The objection to the auto bailout was not that the federal government wouldn’t be able to marshal adequate resources to help GM. The most serious concerns were about the consequences of that intervention — the undermining of the rule of law, the property confiscations, the politically driven decisions and the distortion of market signals.
Any verdict on the auto bailouts must take into account, among other things, the illegal diversion of TARP funds, the forced transfer of assets from shareholders and debt‐holders to pensioners and their union; the higher‐risk premiums consequently built into U.S. corporate debt; the costs of denying Ford and the other more worthy automakers the spoils of competition; the costs of insulating irresponsible actors, such as the autoworkers’ union, from the outcomes of an apolitical bankruptcy proceeding; the diminution of U.S. moral authority to counsel foreign governments against market interventions; and the lingering uncertainty about policy that pervades the business environment to this day.
GM’s recent profits speak only to the fact that politicians committed more than $50 billion to the task of rescuing those companies and the United Auto Workers. With debts expunged, cash infused, inefficiencies severed, ownership reconstituted, sales rebates underwritten and political obstacles steamrolled — all in the midst of a recovery in U.S. auto demand — only the most incompetent operations could fail to make profits.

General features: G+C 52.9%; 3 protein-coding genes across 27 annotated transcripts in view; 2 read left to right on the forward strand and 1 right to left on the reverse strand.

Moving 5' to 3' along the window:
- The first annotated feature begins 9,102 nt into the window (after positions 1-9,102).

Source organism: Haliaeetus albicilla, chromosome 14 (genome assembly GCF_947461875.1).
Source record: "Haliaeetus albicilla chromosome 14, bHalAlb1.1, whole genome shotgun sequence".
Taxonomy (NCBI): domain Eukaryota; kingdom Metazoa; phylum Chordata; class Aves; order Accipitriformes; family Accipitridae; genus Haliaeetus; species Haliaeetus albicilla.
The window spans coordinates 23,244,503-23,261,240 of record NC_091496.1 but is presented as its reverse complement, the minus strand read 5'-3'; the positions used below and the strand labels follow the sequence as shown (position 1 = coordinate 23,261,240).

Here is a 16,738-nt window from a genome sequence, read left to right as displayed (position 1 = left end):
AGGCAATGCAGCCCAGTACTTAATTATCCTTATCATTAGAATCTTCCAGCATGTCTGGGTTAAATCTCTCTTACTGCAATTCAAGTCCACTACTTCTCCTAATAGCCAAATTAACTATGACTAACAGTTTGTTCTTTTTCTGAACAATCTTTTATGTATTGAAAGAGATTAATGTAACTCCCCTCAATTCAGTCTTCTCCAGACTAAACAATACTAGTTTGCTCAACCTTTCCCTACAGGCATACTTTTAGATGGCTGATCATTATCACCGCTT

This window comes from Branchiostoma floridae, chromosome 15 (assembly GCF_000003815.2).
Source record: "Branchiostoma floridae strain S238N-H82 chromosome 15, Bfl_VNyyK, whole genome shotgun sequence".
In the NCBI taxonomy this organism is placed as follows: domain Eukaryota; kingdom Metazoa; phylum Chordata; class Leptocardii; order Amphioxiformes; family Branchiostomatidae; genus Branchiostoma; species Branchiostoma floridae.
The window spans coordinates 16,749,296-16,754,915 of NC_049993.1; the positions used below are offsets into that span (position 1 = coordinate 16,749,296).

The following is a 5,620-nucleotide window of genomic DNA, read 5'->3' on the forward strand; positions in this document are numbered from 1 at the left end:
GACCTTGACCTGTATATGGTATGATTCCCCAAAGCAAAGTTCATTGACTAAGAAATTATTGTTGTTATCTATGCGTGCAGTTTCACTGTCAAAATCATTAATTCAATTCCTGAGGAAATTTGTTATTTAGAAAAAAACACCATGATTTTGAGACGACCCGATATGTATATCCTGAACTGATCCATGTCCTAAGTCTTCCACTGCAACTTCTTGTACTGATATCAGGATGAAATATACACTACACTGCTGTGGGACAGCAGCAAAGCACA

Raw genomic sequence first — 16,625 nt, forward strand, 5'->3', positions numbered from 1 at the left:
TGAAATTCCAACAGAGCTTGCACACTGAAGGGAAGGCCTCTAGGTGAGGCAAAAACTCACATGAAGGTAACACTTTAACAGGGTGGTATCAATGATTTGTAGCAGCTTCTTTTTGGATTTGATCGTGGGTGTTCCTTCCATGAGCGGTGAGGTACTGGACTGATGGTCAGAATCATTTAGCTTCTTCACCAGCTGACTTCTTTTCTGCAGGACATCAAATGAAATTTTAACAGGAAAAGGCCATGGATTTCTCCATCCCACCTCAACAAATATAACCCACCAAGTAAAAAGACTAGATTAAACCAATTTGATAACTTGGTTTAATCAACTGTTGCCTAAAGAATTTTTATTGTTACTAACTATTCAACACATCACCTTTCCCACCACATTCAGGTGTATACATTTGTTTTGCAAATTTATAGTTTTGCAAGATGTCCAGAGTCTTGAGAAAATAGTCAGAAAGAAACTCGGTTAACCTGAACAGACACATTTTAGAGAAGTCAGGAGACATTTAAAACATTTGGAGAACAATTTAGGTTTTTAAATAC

But taxpayers are still short at least $10 billion to $20 billion (depending on the price that the government’s 500 million shares of GM will fetch), and there is still significant overcapacity in the auto industry.
The administration should divest as soon as possible, without regard to the stock price. Keeping the government’s tentacles around a large firm in an important industry will keep the door open wider to industrial policy and will deter market‐driven decision‐making throughout the industry, possibly keeping the brakes on the recovery. Yes, there will be a significant loss to taxpayers. But the right lesson to learn from this chapter in history is that government interventions carry real economic costs — only some of which are readily measurable.
1 David Cole, Sean McAlinden, Kristin Dziczek, Debra Maranger Menk, “The Impact on the U.S. Economy of a Major Contraction of the Detroit Three Automakers,” Center for Automotive Research Memorandum, November 4, 2008, available at http://www.cargroup.org/documents/FINALDetroitThreeContractionImpact_3__001.pdf.
2 Gerald Seid, “In Crisis, Opportunity for Obama,” Wall Street Journal, November 21, 2008. http://online.wsj.com/article/SB122721278056345271.html.